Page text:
The Help (2011)
“Change begins with a whisper.”
Director: Tate Tyler
Cast: Emma Stone, Viola Davis, Octavia Spencer
Synopsis: An aspiring author during the civil rights movement of the 1960s decides to write a book detailing the African-American maids’ point of view on the white families for which they work, and the hardships they go through on a daily basis.
Back in the 1960s, racism in the deep South of America was still mired in the ancestral slave-keeping attitudes of a century before, and The Help, Tate Tyler’s adaptation of his childhood friend Kathryn Stockett’s novel, does a good job of showing how deeply this racism was ingrained in the minds and thoughts of the upper-class Southerners who, had they lived one hundred years earlier, would have considered their black servants as slaves. Of course, change is usually a slow process, and racism by – and of – all ethnic types still exists in every corner of the world, but the incidents which take place in this movie show just what a leap forward the cause of racial equality has taken in the last half-century.
Skeeter Phelan (Emma Stone), a recent college graduate, wins a job writing a column giving tips on domestic housekeeping for the local newspaper in her home town of Jackson, Mississippi, but her true ambition is to one day be a novelist. As she has absolutely no experience of housework, Skeeter asks local society housewife Elizabeth (Anna O’Reilly) if she can consult her maid Abileen (Viola Davis). While attending a bridge game at Elizabeth’s house, Skeeter witnesses an incident in the presence of Abileen in which fellow socialite Hilly Holbrook (Bryce Dallas Howard) refuses to use Elizabeth’s toilet because she allows her black maid to use it. Dismayed by Hilly’s attitude, Skeeter decides to write a book giving the maid’s perspective of their employment by upper-class white families. Abileen at first refuses to be interviewed when approached by Skeeter, but an inspirational sermon about courage at her local church persuades her to change her mind. Later, when Hilly’s maid Minny (Octavia Spencer) is fired for using her employer’s toilet during a violent thunderstorm, she too agrees to be interviewed.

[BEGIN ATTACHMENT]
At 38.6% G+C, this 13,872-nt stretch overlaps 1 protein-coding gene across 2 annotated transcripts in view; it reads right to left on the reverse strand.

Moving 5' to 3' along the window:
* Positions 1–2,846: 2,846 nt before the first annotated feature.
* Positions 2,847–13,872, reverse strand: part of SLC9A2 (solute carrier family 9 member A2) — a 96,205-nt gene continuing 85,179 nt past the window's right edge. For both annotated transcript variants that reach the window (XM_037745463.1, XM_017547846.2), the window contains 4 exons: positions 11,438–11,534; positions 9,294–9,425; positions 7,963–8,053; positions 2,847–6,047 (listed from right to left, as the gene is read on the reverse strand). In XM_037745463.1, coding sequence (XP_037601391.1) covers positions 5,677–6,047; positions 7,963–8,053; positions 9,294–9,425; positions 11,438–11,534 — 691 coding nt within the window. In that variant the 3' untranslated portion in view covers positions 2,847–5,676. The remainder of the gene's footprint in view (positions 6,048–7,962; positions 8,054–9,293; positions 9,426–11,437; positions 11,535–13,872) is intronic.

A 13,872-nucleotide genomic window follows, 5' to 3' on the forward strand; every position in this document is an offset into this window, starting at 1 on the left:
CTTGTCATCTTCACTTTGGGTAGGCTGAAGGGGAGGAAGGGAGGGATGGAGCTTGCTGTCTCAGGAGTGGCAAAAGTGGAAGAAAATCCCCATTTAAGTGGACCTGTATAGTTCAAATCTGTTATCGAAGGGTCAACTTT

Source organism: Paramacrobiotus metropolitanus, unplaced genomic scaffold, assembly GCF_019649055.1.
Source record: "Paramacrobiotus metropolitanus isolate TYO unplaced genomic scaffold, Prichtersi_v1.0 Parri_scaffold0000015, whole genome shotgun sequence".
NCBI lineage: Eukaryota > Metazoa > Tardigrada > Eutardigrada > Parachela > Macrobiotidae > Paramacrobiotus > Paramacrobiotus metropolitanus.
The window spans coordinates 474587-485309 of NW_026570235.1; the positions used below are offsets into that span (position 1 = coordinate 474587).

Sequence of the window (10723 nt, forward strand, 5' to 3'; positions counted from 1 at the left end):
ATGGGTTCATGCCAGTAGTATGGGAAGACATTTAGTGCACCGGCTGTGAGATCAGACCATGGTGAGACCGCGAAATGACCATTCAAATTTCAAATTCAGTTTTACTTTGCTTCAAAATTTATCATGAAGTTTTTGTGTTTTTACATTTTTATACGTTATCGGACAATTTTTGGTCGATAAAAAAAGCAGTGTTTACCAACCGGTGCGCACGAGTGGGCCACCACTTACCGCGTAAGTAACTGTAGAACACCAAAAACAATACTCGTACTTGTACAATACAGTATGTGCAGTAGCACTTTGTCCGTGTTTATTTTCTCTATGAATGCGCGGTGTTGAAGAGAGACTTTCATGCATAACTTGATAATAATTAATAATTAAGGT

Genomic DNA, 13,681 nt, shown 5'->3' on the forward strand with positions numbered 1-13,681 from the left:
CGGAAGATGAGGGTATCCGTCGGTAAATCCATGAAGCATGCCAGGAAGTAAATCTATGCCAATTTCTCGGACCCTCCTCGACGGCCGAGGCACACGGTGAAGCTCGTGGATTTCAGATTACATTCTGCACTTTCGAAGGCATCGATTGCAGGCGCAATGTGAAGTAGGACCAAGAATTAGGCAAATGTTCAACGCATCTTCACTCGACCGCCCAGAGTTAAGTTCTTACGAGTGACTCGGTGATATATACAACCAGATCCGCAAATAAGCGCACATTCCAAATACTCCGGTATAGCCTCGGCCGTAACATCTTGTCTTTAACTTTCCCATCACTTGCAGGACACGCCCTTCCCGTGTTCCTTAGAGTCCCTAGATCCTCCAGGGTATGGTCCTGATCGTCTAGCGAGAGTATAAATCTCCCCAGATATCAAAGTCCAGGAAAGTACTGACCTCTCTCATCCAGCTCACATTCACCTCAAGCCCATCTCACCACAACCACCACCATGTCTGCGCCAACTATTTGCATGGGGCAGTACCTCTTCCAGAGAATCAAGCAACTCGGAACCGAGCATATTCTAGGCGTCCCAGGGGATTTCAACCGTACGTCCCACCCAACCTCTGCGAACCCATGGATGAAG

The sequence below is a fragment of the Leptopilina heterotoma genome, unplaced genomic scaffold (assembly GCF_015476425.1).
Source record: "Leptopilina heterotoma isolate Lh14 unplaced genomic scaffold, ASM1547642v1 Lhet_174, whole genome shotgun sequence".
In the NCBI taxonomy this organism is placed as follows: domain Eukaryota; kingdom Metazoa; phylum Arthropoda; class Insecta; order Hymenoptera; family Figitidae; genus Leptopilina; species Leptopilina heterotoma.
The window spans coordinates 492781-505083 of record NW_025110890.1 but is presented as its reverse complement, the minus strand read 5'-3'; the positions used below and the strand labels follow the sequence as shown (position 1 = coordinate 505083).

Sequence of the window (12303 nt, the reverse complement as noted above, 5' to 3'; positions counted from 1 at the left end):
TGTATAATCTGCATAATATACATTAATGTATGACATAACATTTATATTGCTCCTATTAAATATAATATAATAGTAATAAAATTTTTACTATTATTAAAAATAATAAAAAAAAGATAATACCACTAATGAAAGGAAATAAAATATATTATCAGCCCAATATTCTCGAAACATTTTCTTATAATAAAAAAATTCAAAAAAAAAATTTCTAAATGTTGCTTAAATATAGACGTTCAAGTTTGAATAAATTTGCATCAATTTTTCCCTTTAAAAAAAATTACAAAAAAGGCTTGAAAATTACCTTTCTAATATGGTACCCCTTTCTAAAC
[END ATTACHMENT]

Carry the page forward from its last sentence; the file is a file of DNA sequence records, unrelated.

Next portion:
Eventually, Skeeter wins the co-operation of more than a dozen black maids, all of whom have their own stories of cruelty and racism to tell. Encouraged by a New York publisher (Mary Steenburgen), Skeeter finishes the book and it is published anonymously, although it’s not long before the residents of Jackson begin to suspect that it is they who are the subjects of the book.
Filmmakers learnt early on that the most effective way of communicating the enormity of a widespread wrong is by channelling its key aspects through the experiences of a strategically numbered group of people affected by the issue. Try telling the story of an entire race and you run the risk of diluting its power; try focusing on just one person and the story becomes one of personal injustice rather than the injustice suffered by a people. With The Help, Tyler manages to illustrate the injustices that continued to be suffered by blacks long into the 20th Century, by concentrating on the stories of a couple of ordinary — yet, in their own way, remarkable — black maids. And yet, while their story is ultimately uplifting, it is told with such soap-opera sensibilities that it never really makes you feel that their treatment was one of intolerable cruelty. They suffer humiliation on screen at the hands of their callous employers, but the fact that they were also dependant on these people, that losing their jobs could signal the start of a rapid descent into even more grinding poverty, is never effectively put across. The one maid who does find herself out of work quickly finds employment with a woman who, in the eyes of the bigoted socialites, is simply a white counterpart of the blacks because she is considered to be trailer trash.
Everything’s very black-and-white (not sure whether that pun was intended or not, but there it is) in the world created by Kathryn Stockett. Apart from a few notable exceptions, all black people are kind and noble, and all white people are ignorant racists. Chief racist is the socially ambitious Queen Bee Hilly. The part is played with enjoyable venom by Bryce Dallas Howard, but her character’s villainy is a little too over the top for my liking, passing the boundaries of racism and journeying into paranoid obsession. As her character’s behaviour becomes increasingly ugly, so does her physical appearance, almost like a fairy-tale witch.
The film is further weakened by Taylor’s tendency to become distracted by secondary characters and incidents. While these may provide a wealth of insight into the people involved, it feels as though we’re introduced to a couple of minor characters too many, and that no dramatic impact would have been lost had they not been included. At 140 minutes, The Help certainly has time enough to dawdle, but the story just isn’t complex enough to justify such a lengthy running time.
Having said that, there’s no doubting the sense of purpose of all involved, and the quality of the acting is high. Emma Stone, in the nominal leading role, shoulders the responsibility with assurance, and is complemented by memorably heartfelt performances from Davis and Spencer. It’s unusual, too, to see a movie in which all the major parts are played by women that doesn’t have the fuzzy warmth of their friendship as its key ingredient. Men just don’t figure highly in this story so there’s simply no reason for them to play anything other than a minor part in it.